Since Nathaniel Bowditch first put pen to paper in 1799, those practicing the art of maritime navigation have had as a first rule: “Prudent mariners use all means available to determine their position.” Today, the modern version of Bowditch’s “The American Practical Navigator,” published by the National Geospatial Intelligence Agency (NGA), more expansively says:
Use all available fix information. With the advent of accurate satellite navigational systems, it is especially tempting to disregard this maxim. However, the experienced navigator never feels comfortable relying solely on one particular system. Supplement the satellite positions with positions from Loran, celestial fixes, radar lines of position, soundings, or visual observations. Evaluate the accuracy of the various fix methods against the satellite position.
Despite the wisdom of the maxim and NGA’s updated advice, vessels continue to ground themselves and otherwise go astray—even, sadly, those of the U.S. Navy.
In 2014 the USS Taylor (FFG-50) ran aground in the Black Sea. In 2016, two riverine patrol craft were captured when they strayed into Iranian waters. And in January 2017, the USS Antietam (CG-54) ran aground off Japan.
In each case there had been an easily accessible electronic navigation system in the region the ships could have used but did not. Known as “Loran-C” (along with a nearly identical Russian system known as “Chayka”), this high-power, low-frequency system, works similarly to GPS, though it is a terrestrial rather than a satellite system. Transmitters provide a highly accurate time signal and receivers integrate signals from three or more transmitters to determine location. As the image here shows, Loran/Chayka service has been available in most Russian waters, including the Black Sea, in much of the Middle East, and Northwest Asia (China, South Korea, and Japan) for more than 50 years. Loran’s radio characteristics make it exceptionally difficult to disrupt, especially compared to the high-frequency, low-power GPS system.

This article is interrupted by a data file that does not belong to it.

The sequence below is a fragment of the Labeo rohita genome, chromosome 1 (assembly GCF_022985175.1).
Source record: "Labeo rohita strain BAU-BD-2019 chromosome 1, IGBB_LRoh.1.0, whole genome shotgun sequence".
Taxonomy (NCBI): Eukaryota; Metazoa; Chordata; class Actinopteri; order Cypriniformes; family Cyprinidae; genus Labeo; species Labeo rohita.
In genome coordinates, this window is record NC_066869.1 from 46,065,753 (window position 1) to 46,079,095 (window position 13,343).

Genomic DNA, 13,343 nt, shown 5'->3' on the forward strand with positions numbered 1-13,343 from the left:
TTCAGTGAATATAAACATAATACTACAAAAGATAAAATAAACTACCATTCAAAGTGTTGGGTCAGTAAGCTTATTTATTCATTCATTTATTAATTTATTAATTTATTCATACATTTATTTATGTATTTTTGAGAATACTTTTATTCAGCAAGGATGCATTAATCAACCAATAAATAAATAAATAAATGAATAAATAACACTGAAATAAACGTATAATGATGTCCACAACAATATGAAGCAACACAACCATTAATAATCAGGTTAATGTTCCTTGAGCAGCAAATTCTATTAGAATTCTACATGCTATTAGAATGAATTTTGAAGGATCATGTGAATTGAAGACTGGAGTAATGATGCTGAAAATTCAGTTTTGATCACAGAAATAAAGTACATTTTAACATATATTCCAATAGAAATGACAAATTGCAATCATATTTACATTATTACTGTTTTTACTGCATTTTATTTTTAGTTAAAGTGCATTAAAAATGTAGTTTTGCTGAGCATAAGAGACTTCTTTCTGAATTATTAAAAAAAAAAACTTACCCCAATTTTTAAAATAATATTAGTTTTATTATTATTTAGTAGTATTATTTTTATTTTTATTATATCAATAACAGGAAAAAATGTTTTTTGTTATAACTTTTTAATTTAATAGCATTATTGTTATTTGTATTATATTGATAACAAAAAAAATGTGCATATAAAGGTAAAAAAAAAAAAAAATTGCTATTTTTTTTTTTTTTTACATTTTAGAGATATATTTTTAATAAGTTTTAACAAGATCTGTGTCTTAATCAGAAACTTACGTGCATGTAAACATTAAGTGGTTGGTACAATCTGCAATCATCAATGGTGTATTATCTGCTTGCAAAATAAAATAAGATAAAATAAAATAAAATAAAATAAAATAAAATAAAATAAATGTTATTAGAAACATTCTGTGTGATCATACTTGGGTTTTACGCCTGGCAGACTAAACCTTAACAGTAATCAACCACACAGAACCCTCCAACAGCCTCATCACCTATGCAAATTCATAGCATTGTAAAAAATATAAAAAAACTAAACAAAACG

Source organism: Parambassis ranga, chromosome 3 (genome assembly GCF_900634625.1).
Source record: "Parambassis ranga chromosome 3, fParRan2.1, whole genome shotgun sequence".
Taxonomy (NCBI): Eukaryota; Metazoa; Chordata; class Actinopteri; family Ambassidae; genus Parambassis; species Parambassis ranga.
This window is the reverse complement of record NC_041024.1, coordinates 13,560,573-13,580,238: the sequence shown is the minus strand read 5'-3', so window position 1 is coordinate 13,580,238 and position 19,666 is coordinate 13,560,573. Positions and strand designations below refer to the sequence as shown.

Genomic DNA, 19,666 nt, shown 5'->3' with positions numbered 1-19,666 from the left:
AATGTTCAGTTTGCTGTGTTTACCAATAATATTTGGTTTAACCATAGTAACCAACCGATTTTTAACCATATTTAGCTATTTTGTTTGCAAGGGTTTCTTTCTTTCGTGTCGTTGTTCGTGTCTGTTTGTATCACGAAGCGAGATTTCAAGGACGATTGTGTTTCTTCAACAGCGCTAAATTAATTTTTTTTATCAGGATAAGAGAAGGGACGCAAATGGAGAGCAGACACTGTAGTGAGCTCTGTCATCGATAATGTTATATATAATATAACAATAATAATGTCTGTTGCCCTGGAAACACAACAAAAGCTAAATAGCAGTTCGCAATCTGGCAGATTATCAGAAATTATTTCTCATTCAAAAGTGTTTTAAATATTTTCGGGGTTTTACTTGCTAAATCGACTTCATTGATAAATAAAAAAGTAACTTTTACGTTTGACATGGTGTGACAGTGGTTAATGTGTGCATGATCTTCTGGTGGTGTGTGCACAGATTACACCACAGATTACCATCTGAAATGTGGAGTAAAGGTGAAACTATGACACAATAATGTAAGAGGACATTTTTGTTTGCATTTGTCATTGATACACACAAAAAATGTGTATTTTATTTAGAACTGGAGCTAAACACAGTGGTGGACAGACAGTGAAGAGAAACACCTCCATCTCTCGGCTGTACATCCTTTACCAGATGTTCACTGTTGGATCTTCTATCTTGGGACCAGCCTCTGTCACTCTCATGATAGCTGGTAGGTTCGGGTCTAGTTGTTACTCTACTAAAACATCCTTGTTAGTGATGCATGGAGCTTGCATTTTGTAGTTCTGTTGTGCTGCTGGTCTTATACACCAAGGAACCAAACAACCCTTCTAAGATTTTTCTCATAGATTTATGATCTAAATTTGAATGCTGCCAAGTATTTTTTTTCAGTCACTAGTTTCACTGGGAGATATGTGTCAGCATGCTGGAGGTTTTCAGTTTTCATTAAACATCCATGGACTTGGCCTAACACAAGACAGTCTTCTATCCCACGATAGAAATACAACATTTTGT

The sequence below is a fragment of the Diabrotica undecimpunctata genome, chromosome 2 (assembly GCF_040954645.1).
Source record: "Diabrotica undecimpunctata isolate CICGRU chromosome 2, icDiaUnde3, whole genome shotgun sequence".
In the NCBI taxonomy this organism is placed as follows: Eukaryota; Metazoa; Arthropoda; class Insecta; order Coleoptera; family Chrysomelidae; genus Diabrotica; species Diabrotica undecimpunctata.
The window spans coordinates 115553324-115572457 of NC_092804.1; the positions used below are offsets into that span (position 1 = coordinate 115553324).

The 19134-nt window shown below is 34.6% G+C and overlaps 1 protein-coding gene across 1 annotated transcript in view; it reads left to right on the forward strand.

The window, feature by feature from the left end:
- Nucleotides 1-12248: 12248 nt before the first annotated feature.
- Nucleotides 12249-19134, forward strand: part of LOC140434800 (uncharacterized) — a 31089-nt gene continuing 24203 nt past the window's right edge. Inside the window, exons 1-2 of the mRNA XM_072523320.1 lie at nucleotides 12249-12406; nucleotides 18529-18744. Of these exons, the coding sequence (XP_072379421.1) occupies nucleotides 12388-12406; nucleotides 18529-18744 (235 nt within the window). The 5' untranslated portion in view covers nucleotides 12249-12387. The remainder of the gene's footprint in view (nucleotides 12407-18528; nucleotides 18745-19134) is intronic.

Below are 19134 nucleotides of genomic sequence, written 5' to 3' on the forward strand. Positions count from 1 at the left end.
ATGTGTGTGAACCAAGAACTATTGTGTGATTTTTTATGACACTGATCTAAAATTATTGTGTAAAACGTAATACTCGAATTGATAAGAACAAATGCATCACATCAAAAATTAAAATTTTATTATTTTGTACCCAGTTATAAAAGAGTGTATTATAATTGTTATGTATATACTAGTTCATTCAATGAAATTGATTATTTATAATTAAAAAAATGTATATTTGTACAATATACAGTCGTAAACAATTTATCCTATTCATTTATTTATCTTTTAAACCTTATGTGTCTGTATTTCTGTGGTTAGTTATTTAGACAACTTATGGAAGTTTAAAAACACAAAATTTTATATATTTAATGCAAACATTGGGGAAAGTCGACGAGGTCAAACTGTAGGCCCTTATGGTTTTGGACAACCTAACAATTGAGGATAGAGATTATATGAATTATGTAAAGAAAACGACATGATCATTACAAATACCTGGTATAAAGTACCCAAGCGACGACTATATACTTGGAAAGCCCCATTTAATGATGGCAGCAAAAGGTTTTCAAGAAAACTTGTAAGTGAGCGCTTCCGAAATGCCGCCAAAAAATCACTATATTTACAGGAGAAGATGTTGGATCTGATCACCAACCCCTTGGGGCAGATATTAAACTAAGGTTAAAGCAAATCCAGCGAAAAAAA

The U.S. Navy began to remove Loran-C navigation equipment from its ships after the U.S. and Canadian governments shut down their Loran-C transmitters in 2010. At the same time, though, the U.S. government had committed to building enhanced Loran—eLoran, a next generation positioning, navigation, and timing system that would use small, inexpensive receivers—to provide a complement and backup for GPS. It is believed a combined GPS/eLoran navigation system would be extremely difficult to disrupt.
Given the U.S. Navy’s global operations, it is curious that the service chose to remove Loran-C systems from the fleet while other nations continue to operate transmitters. Having two distinct electronic navigation sources would provide a bridge crew an alert should one of them be compromised and start to wander. Such equipment might have provided warnings for the Taylor, the Antietam, or the riverine boats before they strayed too far. There is no way to know for sure if it might have helped those ships and boats because they did not have the equipment on board.
Maritime Loran-C/Chayka and eLoran receivers that comply with international standards are readily available and can access signals in many important global waters. Prudent navigators, including those of the U.S. Navy, should take note.
Captain Goward is President of the Resilient Navigation and Timing Foundation in Alexandria, Virginia. As director of the U.S. Coast Guard’s marine transportation systems program, he led 12 different navigation-related programs. He has represented the United States at the International Maritime Organization, the International Association of Marine Aids to Navigation and Lighthouse Authorities, and the United Nations antipiracy working group. A licensed helicopter and fixed-wing pilot, he also has served as a navigator at sea.
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